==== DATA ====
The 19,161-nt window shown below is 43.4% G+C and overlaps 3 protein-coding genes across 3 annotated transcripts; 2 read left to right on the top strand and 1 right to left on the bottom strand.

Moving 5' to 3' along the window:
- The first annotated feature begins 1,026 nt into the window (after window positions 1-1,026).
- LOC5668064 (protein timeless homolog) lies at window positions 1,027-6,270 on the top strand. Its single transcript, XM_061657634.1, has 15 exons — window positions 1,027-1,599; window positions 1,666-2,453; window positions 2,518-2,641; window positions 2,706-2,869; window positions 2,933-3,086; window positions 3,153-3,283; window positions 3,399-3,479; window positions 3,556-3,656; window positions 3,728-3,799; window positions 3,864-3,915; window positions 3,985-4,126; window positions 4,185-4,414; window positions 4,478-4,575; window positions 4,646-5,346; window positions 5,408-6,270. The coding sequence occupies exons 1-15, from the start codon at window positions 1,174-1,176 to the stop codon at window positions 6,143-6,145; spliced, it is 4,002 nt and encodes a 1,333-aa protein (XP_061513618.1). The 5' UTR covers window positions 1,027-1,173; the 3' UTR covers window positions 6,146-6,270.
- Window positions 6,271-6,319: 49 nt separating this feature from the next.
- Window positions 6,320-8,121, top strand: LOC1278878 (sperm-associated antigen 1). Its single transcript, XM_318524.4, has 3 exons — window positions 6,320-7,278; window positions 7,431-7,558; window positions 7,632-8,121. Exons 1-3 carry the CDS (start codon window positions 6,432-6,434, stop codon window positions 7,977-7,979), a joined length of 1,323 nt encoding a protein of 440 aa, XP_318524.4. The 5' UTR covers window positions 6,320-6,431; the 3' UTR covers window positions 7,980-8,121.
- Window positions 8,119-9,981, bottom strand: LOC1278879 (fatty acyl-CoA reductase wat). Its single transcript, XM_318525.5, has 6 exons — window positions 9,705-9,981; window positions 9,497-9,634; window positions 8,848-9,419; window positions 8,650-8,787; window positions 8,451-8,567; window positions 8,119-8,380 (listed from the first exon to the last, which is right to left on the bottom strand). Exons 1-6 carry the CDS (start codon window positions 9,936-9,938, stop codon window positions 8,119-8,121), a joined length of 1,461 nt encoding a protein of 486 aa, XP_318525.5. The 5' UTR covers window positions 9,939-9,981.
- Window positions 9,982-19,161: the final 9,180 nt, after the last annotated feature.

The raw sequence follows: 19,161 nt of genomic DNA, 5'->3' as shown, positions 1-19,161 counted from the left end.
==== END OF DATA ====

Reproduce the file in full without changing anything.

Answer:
The 19,161-nt window shown below is 43.4% G+C and overlaps 3 protein-coding genes across 3 annotated transcripts; 2 read left to right on the top strand and 1 right to left on the bottom strand.

Moving 5' to 3' along the window:
- The first annotated feature begins 1,026 nt into the window (after window positions 1-1,026).
- LOC5668064 (protein timeless homolog) lies at window positions 1,027-6,270 on the top strand. Its single transcript, XM_061657634.1, has 15 exons — window positions 1,027-1,599; window positions 1,666-2,453; window positions 2,518-2,641; window positions 2,706-2,869; window positions 2,933-3,086; window positions 3,153-3,283; window positions 3,399-3,479; window positions 3,556-3,656; window positions 3,728-3,799; window positions 3,864-3,915; window positions 3,985-4,126; window positions 4,185-4,414; window positions 4,478-4,575; window positions 4,646-5,346; window positions 5,408-6,270. The coding sequence occupies exons 1-15, from the start codon at window positions 1,174-1,176 to the stop codon at window positions 6,143-6,145; spliced, it is 4,002 nt and encodes a 1,333-aa protein (XP_061513618.1). The 5' UTR covers window positions 1,027-1,173; the 3' UTR covers window positions 6,146-6,270.
- Window positions 6,271-6,319: 49 nt separating this feature from the next.
- Window positions 6,320-8,121, top strand: LOC1278878 (sperm-associated antigen 1). Its single transcript, XM_318524.4, has 3 exons — window positions 6,320-7,278; window positions 7,431-7,558; window positions 7,632-8,121. Exons 1-3 carry the CDS (start codon window positions 6,432-6,434, stop codon window positions 7,977-7,979), a joined length of 1,323 nt encoding a protein of 440 aa, XP_318524.4. The 5' UTR covers window positions 6,320-6,431; the 3' UTR covers window positions 7,980-8,121.
- Window positions 8,119-9,981, bottom strand: LOC1278879 (fatty acyl-CoA reductase wat). Its single transcript, XM_318525.5, has 6 exons — window positions 9,705-9,981; window positions 9,497-9,634; window positions 8,848-9,419; window positions 8,650-8,787; window positions 8,451-8,567; window positions 8,119-8,380 (listed from the first exon to the last, which is right to left on the bottom strand). Exons 1-6 carry the CDS (start codon window positions 9,936-9,938, stop codon window positions 8,119-8,121), a joined length of 1,461 nt encoding a protein of 486 aa, XP_318525.5. The 5' UTR covers window positions 9,939-9,981.
- Window positions 9,982-19,161: the final 9,180 nt, after the last annotated feature.

The raw sequence follows: 19,161 nt of genomic DNA, 5'->3' as shown, positions 1-19,161 counted from the left end.